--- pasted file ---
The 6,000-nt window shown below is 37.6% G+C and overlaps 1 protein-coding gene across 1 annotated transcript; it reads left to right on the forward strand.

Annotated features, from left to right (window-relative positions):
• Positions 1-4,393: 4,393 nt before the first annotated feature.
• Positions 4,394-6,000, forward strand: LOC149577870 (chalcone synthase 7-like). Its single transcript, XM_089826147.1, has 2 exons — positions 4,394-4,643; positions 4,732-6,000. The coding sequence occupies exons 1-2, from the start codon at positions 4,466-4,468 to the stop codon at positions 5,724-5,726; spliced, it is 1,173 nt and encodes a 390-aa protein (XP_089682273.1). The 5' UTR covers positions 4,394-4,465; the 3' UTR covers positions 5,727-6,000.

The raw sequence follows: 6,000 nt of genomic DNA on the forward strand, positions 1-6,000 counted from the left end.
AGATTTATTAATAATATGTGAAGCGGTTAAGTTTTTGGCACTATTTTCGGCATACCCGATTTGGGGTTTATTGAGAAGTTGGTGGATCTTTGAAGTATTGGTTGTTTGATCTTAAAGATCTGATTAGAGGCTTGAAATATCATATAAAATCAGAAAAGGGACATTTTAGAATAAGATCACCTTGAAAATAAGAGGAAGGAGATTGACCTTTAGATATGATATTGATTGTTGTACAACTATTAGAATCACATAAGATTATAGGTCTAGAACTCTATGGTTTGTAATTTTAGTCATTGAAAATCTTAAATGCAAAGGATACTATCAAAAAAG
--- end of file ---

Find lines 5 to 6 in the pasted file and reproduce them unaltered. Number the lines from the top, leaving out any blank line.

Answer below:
The raw sequence follows: 6,000 nt of genomic DNA on the forward strand, positions 1-6,000 counted from the left end.
AGATTTATTAATAATATGTGAAGCGGTTAAGTTTTTGGCACTATTTTCGGCATACCCGATTTGGGGTTTATTGAGAAGTTGGTGGATCTTTGAAGTATTGGTTGTTTGATCTTAAAGATCTGATTAGAGGCTTGAAATATCATATAAAATCAGAAAAGGGACATTTTAGAATAAGATCACCTTGAAAATAAGAGGAAGGAGATTGACCTTTAGATATGATATTGATTGTTGTACAACTATTAGAATCACATAAGATTATAGGTCTAGAACTCTATGGTTTGTAATTTTAGTCATTGAAAATCTTAAATGCAAAGGATACTATCAAAAAAG